Currently across the country in 2013 things are in turmoil, and scandal abounds, but at the Shawnee Theatre in the early 1950s, Eisenhower is securely in the White House. Vice President Nixon has managed to defuse a mini-scandal with a televised speech about his faithful dog Checkers and the willingness of his wife to wear cloth coats. And four singing sisters from Muncie, Indiana are doing a show on the old Dumont Nework, hoping to be picked up for a spot on The Ed Sullivan Show.
The Taffetas is the name of the group and of the show that’s filled with music and reminiscences from those days. Playing the girls are Heather Lawler as the personable red-headed Kaye, Kayleigh Greenwood as the strong singing Peggy, Melissa Griffith as the most vocally adept Cheryl, and Emily Lyons who sings just as well as any, but gets to play the slightly dim little sister for laughs.
Most of The Taffetas is one nicely sung and arranged standard from the period after another. Sometimes the show’s creator and arranger Rick Lewis has put together medleys to cover even more tunes. The songs came so quickly that I momentarily feared that they’d all be gone before the first act was over. Romance was the focus of much of the show, and its clichés made manifest: the birds who sang tweedle-dee-dee and mocked on the hill were there, as was a puppy for teen-age love, and the grown pooch for that doggie in the window. The girls swayed to the music and there was some dancing with the Lindy, the bunny hop, a cha-cha and even a bit of a Texas two-step.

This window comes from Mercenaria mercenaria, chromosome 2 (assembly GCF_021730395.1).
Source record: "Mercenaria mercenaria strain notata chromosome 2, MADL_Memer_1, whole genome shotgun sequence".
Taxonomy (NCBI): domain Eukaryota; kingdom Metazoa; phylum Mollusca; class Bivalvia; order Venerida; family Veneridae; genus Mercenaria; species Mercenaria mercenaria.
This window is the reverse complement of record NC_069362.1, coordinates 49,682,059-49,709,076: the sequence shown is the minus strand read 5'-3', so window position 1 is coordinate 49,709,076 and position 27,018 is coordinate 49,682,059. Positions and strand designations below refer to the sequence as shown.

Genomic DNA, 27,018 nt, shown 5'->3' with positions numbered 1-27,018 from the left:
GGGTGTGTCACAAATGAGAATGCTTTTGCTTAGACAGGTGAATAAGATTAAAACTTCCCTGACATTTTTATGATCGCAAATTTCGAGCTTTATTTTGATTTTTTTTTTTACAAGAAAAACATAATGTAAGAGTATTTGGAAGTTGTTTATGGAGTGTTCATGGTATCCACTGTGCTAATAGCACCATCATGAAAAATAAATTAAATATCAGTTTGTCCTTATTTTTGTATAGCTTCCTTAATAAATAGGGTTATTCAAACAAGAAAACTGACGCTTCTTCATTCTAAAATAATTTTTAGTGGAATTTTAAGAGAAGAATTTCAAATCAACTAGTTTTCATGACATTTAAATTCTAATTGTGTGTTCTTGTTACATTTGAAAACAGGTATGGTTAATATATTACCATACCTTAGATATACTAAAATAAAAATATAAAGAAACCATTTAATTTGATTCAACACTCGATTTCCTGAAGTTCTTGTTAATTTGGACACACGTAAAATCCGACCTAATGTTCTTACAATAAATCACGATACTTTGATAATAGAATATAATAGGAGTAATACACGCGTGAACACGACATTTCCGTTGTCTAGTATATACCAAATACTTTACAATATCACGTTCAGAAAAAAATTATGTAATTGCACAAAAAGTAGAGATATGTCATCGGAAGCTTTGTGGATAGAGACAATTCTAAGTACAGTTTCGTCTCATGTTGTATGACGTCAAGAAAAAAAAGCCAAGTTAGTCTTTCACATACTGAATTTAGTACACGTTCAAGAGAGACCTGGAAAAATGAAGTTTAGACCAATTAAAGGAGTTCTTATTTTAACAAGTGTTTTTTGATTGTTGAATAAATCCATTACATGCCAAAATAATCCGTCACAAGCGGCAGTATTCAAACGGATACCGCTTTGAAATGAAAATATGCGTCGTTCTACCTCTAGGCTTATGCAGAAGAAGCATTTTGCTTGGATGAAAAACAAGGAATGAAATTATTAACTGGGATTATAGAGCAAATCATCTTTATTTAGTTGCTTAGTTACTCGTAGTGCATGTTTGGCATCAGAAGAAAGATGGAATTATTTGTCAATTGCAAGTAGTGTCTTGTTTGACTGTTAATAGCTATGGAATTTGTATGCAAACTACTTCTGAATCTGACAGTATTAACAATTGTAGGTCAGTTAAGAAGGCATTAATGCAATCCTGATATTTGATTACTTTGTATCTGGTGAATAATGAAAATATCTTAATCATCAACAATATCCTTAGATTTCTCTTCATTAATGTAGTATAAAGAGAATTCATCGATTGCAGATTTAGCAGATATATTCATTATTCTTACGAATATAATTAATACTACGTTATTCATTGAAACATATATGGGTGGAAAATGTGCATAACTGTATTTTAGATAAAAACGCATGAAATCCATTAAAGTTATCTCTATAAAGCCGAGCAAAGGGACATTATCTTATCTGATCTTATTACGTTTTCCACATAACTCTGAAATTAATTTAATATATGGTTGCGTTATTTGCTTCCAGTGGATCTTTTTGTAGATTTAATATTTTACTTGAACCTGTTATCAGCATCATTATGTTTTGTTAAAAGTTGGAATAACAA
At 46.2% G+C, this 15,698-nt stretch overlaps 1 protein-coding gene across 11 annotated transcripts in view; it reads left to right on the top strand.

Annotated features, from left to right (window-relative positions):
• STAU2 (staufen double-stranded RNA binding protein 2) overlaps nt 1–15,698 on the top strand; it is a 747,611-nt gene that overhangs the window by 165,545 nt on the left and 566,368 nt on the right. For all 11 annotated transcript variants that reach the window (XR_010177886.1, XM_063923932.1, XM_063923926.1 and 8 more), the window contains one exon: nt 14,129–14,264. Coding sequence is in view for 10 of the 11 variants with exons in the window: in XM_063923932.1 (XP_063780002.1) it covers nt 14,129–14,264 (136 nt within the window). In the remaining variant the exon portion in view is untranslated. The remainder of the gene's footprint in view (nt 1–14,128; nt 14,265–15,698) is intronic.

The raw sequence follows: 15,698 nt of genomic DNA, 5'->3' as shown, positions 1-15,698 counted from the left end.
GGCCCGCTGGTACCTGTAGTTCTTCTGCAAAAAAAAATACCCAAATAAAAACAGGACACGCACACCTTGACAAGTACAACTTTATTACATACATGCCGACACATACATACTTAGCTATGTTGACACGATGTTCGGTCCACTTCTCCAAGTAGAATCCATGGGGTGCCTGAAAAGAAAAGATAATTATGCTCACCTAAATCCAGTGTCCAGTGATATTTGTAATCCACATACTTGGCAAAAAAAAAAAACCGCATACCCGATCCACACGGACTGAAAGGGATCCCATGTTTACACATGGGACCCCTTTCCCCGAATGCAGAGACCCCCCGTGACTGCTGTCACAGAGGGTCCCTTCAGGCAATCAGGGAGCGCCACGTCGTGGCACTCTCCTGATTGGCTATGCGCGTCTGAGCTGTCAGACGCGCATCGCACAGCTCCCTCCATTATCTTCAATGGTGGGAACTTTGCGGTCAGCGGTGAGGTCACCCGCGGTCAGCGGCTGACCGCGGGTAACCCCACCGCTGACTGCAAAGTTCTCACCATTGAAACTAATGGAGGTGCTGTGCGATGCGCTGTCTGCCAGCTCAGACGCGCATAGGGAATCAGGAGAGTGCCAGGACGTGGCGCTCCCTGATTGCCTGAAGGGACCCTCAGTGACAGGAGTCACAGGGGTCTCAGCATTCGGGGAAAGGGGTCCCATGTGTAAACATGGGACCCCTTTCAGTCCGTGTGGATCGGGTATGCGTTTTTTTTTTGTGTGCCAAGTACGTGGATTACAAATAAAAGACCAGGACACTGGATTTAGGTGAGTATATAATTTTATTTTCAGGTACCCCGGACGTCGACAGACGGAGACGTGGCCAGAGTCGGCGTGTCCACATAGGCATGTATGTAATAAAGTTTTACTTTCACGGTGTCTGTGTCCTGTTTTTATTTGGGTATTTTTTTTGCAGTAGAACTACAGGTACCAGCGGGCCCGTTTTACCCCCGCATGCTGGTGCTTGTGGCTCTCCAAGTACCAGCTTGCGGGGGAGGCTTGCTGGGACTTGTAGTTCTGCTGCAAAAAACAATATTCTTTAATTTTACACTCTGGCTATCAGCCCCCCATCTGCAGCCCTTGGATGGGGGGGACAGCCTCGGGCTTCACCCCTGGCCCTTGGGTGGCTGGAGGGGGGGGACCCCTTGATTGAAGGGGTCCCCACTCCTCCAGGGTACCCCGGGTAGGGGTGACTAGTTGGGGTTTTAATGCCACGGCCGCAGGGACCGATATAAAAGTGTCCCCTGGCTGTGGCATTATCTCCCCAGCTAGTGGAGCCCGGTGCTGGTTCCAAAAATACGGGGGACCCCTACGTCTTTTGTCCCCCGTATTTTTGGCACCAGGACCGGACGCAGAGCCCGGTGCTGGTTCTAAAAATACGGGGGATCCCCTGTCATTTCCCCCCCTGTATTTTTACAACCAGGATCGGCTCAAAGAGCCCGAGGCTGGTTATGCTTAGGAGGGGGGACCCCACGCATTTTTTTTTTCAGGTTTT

The birds who sang tweedle-dee-dee were there, as was a puppy for teen-age love.
During the first act, the music paused as the girls did a pitch for their sponsor, Galaxy–the “out of this world” cosmetics that are “used by four out of five Hollywood stars”. They took a break in the second act for “Taffeta Chat” as they read questions from their collection of fan mail. Favorite hobbies included learning family recipes, keeping up with fan magazines and thinking about their boyfriends. Oh, and yes, their mother does make their dresses with patterns they pick out from The Ladies Home Journal.
Direction of The Taffetas is by veteran Shawnee costumer and first time director Gene Salgado. Music director Justin Adams did a smooth job leading the backing trio. Alexander LaFrance’s set was an effective three tiered design that actually changed color to fit the various moods.
Just as The Taffetas is winding up, a telegram arrives. Is it from Ed Sullivan? Did Ed like the girls? Will they be smiling after they open it? My lips are sealed.
The Shawnee Theatre’s production of The Taffetas has final performances June 20-23.
At the theatre for you, I’m George Walker